It’s so much better to have a will than not to. With a will, you can direct your assets to those whom you wish to receive a legacy, rather than the default rules of the State. This is according to a recent article in the Houston Chronicle’s entitled “Elder Law: Will you plan now or pay later?”
You should also designate an independent executor. You may want to have an estate planning attorney create a special trust to provide for family members who are disabled, along with trusts for minors and even adult children.
Here are three major items about which you may not have considered that may require changes to your estate plan or motivate you to get one. Years ago, the amount a person could leave to beneficiaries (the tax-free exemption equivalent) was much lower. You were also required to either use it or lose it.
For example, back in 1987 when the exemption equivalent was $600,000 per taxpayer, a couple had to create a by-pass trust to protect the first $600,000 upon the first to die to take advantage of the exemption. The exemption is $11.58 million in 2020, and the “portability” law has changed the “use it or lose it” requirement. There may still be good reasons to use a forced by-pass trust in your will, but in some cases, it may be time to get rid of it.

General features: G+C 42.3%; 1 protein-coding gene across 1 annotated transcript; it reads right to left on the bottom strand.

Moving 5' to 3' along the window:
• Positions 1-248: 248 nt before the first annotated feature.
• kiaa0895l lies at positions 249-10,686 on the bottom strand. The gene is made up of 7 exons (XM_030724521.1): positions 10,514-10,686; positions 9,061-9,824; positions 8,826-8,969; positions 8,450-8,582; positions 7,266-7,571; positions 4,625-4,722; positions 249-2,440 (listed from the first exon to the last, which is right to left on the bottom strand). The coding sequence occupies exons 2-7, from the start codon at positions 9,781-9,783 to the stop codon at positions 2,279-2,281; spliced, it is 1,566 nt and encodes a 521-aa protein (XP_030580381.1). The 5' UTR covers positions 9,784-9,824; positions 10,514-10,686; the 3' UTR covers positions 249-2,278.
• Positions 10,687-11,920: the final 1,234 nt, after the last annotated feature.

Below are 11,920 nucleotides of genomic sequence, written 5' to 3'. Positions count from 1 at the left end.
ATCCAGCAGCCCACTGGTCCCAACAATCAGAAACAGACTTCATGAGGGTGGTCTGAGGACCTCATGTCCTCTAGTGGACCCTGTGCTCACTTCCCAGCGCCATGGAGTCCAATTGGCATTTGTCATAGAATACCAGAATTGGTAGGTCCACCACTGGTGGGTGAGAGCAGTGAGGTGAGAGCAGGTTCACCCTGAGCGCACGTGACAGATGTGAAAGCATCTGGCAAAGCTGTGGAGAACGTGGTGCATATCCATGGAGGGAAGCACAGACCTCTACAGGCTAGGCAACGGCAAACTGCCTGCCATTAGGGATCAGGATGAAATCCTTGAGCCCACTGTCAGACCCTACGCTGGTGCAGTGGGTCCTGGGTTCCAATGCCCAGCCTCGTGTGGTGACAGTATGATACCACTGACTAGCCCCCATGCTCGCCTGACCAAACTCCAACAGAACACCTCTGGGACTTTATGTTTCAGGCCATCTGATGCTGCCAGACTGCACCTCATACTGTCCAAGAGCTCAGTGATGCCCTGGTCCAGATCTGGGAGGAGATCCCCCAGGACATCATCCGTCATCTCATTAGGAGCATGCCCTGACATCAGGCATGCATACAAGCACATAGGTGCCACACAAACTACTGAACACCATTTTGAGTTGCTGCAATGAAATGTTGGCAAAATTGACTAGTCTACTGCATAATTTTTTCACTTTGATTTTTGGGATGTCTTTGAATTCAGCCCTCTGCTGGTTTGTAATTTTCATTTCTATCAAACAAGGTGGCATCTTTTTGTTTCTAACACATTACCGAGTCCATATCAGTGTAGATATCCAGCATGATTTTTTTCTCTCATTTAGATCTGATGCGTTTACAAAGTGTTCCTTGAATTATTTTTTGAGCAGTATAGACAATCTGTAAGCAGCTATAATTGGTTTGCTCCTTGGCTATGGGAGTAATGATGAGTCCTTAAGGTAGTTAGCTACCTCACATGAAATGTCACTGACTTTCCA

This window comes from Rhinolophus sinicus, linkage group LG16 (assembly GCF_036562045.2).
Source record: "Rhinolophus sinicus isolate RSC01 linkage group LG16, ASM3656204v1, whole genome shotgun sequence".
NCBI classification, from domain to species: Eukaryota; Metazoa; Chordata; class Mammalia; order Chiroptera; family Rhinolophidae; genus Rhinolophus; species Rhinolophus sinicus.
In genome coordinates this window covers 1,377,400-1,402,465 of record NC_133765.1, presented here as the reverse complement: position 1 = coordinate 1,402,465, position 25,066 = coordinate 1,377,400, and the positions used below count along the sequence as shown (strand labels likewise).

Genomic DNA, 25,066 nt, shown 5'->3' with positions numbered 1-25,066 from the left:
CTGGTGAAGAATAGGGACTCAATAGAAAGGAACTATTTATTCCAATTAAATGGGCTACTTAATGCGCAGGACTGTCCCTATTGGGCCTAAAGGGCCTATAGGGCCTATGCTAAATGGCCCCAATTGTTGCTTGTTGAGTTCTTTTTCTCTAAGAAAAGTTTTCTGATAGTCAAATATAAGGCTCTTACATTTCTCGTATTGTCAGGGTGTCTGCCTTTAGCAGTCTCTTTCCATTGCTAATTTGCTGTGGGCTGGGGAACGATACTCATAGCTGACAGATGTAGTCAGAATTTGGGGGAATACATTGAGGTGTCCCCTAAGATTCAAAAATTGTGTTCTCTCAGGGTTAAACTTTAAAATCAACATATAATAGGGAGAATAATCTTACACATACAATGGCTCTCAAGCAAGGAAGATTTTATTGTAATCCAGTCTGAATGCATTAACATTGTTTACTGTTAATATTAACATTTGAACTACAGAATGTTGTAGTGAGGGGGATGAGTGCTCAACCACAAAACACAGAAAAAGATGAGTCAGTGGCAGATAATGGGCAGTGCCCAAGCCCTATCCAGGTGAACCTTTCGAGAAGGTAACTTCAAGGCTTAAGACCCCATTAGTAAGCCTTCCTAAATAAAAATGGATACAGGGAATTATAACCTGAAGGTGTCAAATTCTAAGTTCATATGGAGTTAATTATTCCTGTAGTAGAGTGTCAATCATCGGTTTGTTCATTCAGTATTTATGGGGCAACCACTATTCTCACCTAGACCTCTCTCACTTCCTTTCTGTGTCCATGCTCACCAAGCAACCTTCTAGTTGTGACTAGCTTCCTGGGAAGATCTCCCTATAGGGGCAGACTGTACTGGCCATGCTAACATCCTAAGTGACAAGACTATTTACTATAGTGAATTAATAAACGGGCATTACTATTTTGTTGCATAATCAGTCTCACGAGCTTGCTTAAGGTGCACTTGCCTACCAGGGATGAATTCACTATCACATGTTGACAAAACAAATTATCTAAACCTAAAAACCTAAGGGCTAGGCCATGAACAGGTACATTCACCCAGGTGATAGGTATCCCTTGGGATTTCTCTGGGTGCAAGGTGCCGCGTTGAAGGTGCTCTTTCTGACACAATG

Next, think about implementing planning to have some control over your assets after you die.
You could have a heart attack, a stroke, or an unfortunate accident. These types of events can happen quickly with no warning. You were healthy and then suddenly a sickness or injury leaves you severely disabled. You should plan in the event this happen to you.
Why would a person not take the opportunity to prepare documents such as powers of attorney for property, powers of attorney for health care, living wills and medical privacy documents?
It’s good to know that becoming the subject of a court supervised guardianship proceeding is a matter of public record for everyone to see. There is also the unnecessary expense and frustration of a guardianship that could’ve been avoided, if you’d taken the time to prepare the appropriate documents with an estate planning or elder law attorney.
Why would you want to procrastinate making a will and then die suddenly without ever taking the time to make your will? Without a valid will, your family will have to pay more for a costly probate proceeding.
Reference: Houston Chronicle (Jan. 16, 2020) “Elder Law: Will you plan now or pay later?”